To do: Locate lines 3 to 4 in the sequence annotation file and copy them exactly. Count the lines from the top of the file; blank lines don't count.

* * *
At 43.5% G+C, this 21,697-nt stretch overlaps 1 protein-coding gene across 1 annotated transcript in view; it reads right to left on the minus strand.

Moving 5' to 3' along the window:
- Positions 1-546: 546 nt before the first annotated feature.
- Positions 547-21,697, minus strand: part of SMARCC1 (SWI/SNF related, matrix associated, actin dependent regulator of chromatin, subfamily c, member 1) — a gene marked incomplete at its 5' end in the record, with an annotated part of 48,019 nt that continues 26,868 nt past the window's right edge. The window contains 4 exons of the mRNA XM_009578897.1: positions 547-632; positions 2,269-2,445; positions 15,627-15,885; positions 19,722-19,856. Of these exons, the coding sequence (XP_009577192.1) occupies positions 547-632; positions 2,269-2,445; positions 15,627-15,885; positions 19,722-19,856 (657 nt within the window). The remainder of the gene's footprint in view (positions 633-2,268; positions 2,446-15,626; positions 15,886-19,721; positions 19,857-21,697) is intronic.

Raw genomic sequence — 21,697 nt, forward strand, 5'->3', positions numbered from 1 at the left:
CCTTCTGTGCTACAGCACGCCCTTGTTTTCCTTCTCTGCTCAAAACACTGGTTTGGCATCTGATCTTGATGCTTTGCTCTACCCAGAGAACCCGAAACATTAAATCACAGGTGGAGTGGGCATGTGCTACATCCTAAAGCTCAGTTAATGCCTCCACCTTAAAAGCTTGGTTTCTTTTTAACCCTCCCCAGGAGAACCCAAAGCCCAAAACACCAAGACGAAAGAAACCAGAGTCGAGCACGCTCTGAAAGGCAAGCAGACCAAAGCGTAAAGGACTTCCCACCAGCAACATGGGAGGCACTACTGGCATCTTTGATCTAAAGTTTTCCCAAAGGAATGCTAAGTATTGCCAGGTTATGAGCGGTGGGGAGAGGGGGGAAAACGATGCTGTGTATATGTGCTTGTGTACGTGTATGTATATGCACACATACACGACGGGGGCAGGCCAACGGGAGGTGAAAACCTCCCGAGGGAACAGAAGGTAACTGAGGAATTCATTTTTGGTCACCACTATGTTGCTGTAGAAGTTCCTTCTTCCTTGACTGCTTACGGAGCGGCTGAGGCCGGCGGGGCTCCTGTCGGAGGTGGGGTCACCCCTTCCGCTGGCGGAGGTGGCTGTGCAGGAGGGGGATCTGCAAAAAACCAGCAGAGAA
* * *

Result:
- Positions 1-546: 546 nt before the first annotated feature.
- Positions 547-21,697, minus strand: part of SMARCC1 (SWI/SNF related, matrix associated, actin dependent regulator of chromatin, subfamily c, member 1) — a gene marked incomplete at its 5' end in the record, with an annotated part of 48,019 nt that continues 26,868 nt past the window's right edge. The window contains 4 exons of the mRNA XM_009578897.1: positions 547-632; positions 2,269-2,445; positions 15,627-15,885; positions 19,722-19,856. Of these exons, the coding sequence (XP_009577192.1) occupies positions 547-632; positions 2,269-2,445; positions 15,627-15,885; positions 19,722-19,856 (657 nt within the window). The remainder of the gene's footprint in view (positions 633-2,268; positions 2,446-15,626; positions 15,886-19,721; positions 19,857-21,697) is intronic.